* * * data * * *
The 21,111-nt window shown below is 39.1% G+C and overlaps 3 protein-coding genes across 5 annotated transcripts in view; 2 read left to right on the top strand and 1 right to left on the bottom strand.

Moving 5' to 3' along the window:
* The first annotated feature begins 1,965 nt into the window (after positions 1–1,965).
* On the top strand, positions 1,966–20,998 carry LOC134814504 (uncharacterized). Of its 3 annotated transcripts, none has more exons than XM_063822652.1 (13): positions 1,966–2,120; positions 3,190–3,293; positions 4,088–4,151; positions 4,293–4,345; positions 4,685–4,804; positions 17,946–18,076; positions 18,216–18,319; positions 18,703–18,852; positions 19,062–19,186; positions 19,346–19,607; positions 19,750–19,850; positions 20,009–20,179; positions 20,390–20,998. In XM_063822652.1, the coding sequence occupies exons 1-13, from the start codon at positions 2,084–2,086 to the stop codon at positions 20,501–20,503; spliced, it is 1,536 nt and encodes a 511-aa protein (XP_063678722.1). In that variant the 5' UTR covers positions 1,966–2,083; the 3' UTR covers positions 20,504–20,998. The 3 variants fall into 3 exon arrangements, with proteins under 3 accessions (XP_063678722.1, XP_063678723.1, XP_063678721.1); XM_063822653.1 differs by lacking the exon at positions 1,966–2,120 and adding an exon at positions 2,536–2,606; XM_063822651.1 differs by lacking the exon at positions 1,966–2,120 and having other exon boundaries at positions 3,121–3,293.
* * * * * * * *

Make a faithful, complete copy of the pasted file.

The 21,111-nt window shown below is 39.1% G+C and overlaps 3 protein-coding genes across 5 annotated transcripts in view; 2 read left to right on the top strand and 1 right to left on the bottom strand.

Moving 5' to 3' along the window:
* The first annotated feature begins 1,965 nt into the window (after positions 1–1,965).
* On the top strand, positions 1,966–20,998 carry LOC134814504 (uncharacterized). Of its 3 annotated transcripts, none has more exons than XM_063822652.1 (13): positions 1,966–2,120; positions 3,190–3,293; positions 4,088–4,151; positions 4,293–4,345; positions 4,685–4,804; positions 17,946–18,076; positions 18,216–18,319; positions 18,703–18,852; positions 19,062–19,186; positions 19,346–19,607; positions 19,750–19,850; positions 20,009–20,179; positions 20,390–20,998. In XM_063822652.1, the coding sequence occupies exons 1-13, from the start codon at positions 2,084–2,086 to the stop codon at positions 20,501–20,503; spliced, it is 1,536 nt and encodes a 511-aa protein (XP_063678722.1). In that variant the 5' UTR covers positions 1,966–2,083; the 3' UTR covers positions 20,504–20,998. The 3 variants fall into 3 exon arrangements, with proteins under 3 accessions (XP_063678722.1, XP_063678723.1, XP_063678721.1); XM_063822653.1 differs by lacking the exon at positions 1,966–2,120 and adding an exon at positions 2,536–2,606; XM_063822651.1 differs by lacking the exon at positions 1,966–2,120 and having other exon boundaries at positions 3,121–3,293.